MUHAMMAD NAWAZ SHARIF, Prime Minister of Pakistan, said that extreme weather was disrupting world economies, particularly in developing countries. Recent monsoon floods in his country had killed hundreds of people, displaced millions, and destroyed and damaged homes, livelihoods, infrastructure, cattle and crops. The Government was mobilizing all its resources and ingenuity to provide relief and ensure recovery. He called on the international community to intensify its efforts to move from awareness to commitments on actions addressing climate change.
Pakistan had launched its “Vision 2025”, which put people first, he said. In the coming decade, it would develop human and social capital through investment in education, health and gender parity; stimulate sustained economic growth; prioritize energy, water and food security; modernize the public sector; and encourage sector-led entrepreneurship. His Government would also pursue a policy of constructive engagement and remain engaged in the dialogue process needed to settle disputes and build economic and trade relations.
More than six decades ago the United Nations had passed resolutions to hold a plebiscite in Jammu and Kashmir, he said. However, the people there were still waiting for the fulfilment of that promise. Many generations of Kashmiris had lived under occupation, accompanied by violence and abuse of their fundamental rights. It was the responsibility of the international community to resolve the issue of Jammu and Kashmir, he underscored, reaffirming Pakistan’s readiness to work for a resolution of this problem through negotiations.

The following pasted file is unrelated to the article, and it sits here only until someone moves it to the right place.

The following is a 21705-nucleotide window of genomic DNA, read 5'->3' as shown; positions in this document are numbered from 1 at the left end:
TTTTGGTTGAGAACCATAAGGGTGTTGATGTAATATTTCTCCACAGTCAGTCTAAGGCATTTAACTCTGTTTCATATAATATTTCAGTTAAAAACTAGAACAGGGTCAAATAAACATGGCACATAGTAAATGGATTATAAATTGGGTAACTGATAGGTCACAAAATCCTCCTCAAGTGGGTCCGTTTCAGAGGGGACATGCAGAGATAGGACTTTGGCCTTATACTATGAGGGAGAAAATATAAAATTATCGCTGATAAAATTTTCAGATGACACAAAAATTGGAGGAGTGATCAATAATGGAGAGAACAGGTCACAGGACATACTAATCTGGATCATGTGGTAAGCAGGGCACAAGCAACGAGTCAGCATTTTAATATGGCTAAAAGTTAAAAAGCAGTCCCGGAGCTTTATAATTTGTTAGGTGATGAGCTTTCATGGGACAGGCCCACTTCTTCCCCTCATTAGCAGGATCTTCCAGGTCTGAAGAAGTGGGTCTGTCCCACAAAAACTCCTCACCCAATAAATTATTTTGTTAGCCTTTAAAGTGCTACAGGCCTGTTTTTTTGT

Afghanistan was going through momentous security, political and economic transitions, he continued, voicing hope that these landmark processes would result in a stronger, more stable and unified country. Condemning terrorism in all its forms and manifestations, he called on the United Nations to facilitate a just and lasting solution of the Palestinian issue.
As a responsible nuclear weapon State, he said, Pakistan would continue to support the objectives of nuclear disarmament and non-proliferation, and pursue a policy of nuclear restraint and credible minimum deterrence. To promote stability, it was prepared to explore new confidence-building measures, he added. He also said that, in regard to the reform of the Security Council, there should be no new permanent seats on it; instead, the body should become more representative, equitable, accountable and transparent.